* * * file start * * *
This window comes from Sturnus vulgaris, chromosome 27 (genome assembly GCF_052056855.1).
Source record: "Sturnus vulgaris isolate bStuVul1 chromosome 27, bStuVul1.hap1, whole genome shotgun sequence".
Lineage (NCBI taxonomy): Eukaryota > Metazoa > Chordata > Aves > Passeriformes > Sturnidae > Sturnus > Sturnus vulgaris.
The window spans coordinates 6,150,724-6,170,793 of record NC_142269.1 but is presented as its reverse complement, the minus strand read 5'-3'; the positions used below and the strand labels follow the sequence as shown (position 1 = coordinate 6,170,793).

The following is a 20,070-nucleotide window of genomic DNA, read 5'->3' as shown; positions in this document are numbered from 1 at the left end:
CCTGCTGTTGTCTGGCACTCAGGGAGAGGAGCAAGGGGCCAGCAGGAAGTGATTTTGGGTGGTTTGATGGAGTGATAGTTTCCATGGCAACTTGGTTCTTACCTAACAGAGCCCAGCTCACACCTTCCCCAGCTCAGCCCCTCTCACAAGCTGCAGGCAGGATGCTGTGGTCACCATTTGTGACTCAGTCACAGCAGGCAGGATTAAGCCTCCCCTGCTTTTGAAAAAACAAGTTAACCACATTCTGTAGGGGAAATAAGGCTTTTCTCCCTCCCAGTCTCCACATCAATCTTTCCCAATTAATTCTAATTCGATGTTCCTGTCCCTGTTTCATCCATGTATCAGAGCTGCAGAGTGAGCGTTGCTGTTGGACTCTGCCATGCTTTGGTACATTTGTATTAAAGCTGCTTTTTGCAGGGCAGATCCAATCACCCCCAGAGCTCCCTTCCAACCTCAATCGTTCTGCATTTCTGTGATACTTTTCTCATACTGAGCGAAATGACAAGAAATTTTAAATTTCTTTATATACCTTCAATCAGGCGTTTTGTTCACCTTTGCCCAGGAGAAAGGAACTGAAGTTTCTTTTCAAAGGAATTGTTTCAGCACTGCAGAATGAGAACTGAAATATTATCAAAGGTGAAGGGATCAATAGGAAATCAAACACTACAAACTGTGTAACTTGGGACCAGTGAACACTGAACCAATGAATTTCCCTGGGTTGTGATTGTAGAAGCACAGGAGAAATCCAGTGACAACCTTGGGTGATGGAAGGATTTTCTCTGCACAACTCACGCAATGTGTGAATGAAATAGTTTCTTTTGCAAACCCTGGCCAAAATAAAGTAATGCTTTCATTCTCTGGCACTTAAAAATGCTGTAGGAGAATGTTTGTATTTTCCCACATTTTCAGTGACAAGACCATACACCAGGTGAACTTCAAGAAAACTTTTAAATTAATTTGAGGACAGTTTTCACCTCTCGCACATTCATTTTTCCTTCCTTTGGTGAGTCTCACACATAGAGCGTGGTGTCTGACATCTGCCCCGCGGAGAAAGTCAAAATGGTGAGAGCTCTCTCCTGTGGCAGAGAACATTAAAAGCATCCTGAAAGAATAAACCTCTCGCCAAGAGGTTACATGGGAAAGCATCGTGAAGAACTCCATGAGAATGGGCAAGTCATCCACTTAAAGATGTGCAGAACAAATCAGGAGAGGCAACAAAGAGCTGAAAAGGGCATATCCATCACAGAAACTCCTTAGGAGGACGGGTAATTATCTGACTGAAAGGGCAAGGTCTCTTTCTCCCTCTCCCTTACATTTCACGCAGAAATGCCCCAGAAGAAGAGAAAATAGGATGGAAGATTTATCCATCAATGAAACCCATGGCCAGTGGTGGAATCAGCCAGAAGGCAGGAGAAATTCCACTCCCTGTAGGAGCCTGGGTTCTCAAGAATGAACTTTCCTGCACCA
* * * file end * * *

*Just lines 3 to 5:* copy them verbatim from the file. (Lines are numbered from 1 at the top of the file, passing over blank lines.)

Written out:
Lineage (NCBI taxonomy): Eukaryota > Metazoa > Chordata > Aves > Passeriformes > Sturnidae > Sturnus > Sturnus vulgaris.
The window spans coordinates 6,150,724-6,170,793 of record NC_142269.1 but is presented as its reverse complement, the minus strand read 5'-3'; the positions used below and the strand labels follow the sequence as shown (position 1 = coordinate 6,170,793).

The following is a 20,070-nucleotide window of genomic DNA, read 5'->3' as shown; positions in this document are numbered from 1 at the left end: